This book looks at the events of Lord Dunmore's War, a clash between Virginian settlers and a largely Shawnee army, fought in the Ohio valley on the eve of the American War of Independence. The war was fought for control of the area east and south of the Ohio River, at the time a largely uninhabited wilderness, left empty as a result of the forty-year long Beaver War, fought between the Iroquois and other Native American tribes. That war ended in 1701, and the areas west and north of the river were soon reoccupied, but the area east and south remained almost empty. The area was claimed by the Iroquois and the Cherokee, but in 1768 both groups sold their claims in the area to the British. Unsurprisingly the local Shawnee, north of the Ohio, didn't recognise this sale, which took away part of their hunting grounds.
Indian hunting parties and the most adventurous American settlers ventured into the area, which was also contested between Virginia, Pennsylvania and Maryland, while other speculators wanted to found a new state with the unpromising name of Vandalia (At this stage Virginia stretched west as far as the Ohio River, and most of the contested area ended up within that state, although the western area separated to form Kentucky soon after the War of Independence and most of the area allocated to Vandalia ended up in West Virginia).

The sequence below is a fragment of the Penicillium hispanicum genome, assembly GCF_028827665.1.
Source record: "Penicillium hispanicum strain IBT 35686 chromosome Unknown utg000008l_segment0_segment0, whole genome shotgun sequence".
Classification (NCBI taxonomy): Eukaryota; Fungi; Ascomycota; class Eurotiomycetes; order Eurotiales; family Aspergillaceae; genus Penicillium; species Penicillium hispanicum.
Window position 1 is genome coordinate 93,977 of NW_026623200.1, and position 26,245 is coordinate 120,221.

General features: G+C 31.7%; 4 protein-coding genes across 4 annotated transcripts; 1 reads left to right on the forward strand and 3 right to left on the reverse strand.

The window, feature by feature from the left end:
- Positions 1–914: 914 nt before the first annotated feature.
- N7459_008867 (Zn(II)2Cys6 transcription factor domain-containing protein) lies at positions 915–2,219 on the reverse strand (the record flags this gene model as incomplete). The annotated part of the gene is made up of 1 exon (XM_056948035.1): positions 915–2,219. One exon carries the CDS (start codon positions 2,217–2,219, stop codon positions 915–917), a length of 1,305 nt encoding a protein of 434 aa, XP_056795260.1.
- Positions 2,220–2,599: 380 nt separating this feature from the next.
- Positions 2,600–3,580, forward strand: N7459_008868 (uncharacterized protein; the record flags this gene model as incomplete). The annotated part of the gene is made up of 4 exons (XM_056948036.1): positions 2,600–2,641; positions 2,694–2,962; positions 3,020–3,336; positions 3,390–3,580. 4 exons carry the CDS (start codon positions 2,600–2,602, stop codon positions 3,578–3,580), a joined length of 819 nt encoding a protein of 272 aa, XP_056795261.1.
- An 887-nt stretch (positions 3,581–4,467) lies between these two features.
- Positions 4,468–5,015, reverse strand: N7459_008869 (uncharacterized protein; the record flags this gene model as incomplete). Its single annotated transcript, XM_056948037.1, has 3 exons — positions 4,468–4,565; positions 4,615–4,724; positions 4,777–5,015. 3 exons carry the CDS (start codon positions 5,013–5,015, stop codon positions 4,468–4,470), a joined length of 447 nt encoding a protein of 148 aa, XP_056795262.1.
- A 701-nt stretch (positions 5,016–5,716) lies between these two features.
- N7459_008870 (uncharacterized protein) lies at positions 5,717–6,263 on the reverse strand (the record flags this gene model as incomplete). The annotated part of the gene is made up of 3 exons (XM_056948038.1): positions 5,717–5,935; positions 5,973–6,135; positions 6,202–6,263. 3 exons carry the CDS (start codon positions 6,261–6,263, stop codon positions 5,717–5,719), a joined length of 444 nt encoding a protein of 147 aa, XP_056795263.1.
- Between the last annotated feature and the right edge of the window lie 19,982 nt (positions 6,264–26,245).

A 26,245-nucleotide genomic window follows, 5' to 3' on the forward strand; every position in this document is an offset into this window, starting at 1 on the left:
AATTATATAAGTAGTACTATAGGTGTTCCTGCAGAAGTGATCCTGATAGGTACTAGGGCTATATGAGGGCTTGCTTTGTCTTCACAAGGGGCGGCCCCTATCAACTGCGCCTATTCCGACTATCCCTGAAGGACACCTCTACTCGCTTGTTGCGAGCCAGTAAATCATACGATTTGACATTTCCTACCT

The war took place at the same time as the political events that triggered the War of Independence. The Boston Tea Party took place late in 1773, and the First Continental Congress met while the expedition was underway. The Battles of Concord & Lexington, which marked the outbreak of open fighting, took place early in 1775. The members of the expedition must have been somewhat distracted by their worries about events back east.
The composition of the Virginian Army probably helped focus minds. The army was led by Lord Dunmore, the British governor of Virginia, but all of the troops were Virginian militiamen. None of the expensive regular troops whose costs were part of the problem actually took part in the expedition.
On the Indian side the majority of the troops came from the Shawnee, with a strong Mingo contingent. The other Ohio tribes refused to take part, and so the Indians were outnumbered. Even so this campaign came in a period when the Indians tended to inflict more casualties than they suffered in wilderness warfare (although not to the same extent as in earlier wars), and when Dunmore chose to advance in two columns they were given a chance to defeat his force in detail.
The text is very balanced between the two points of view, with very good use of the Indian sources, not always the case in books on this period. As a result we understand the overall strategy of the Indian commanders, their tactics at Point Pleasant, and why they lost. Although the Indians were outnumbered at Port Pleasant, by the standards of the time they actually had enough men to have won, so this is an interesting subject.
The account of the fighting itself is clear and well written, and the text is supported by good maps and plenty of photos showing the campaign area today. This is a very good account of a battle that came at the end of an era - the last officially British-led campaign against Indians on the American frontier before Independence.
The Campaign and Battle
The Battlefield Today
Author: John F Winkler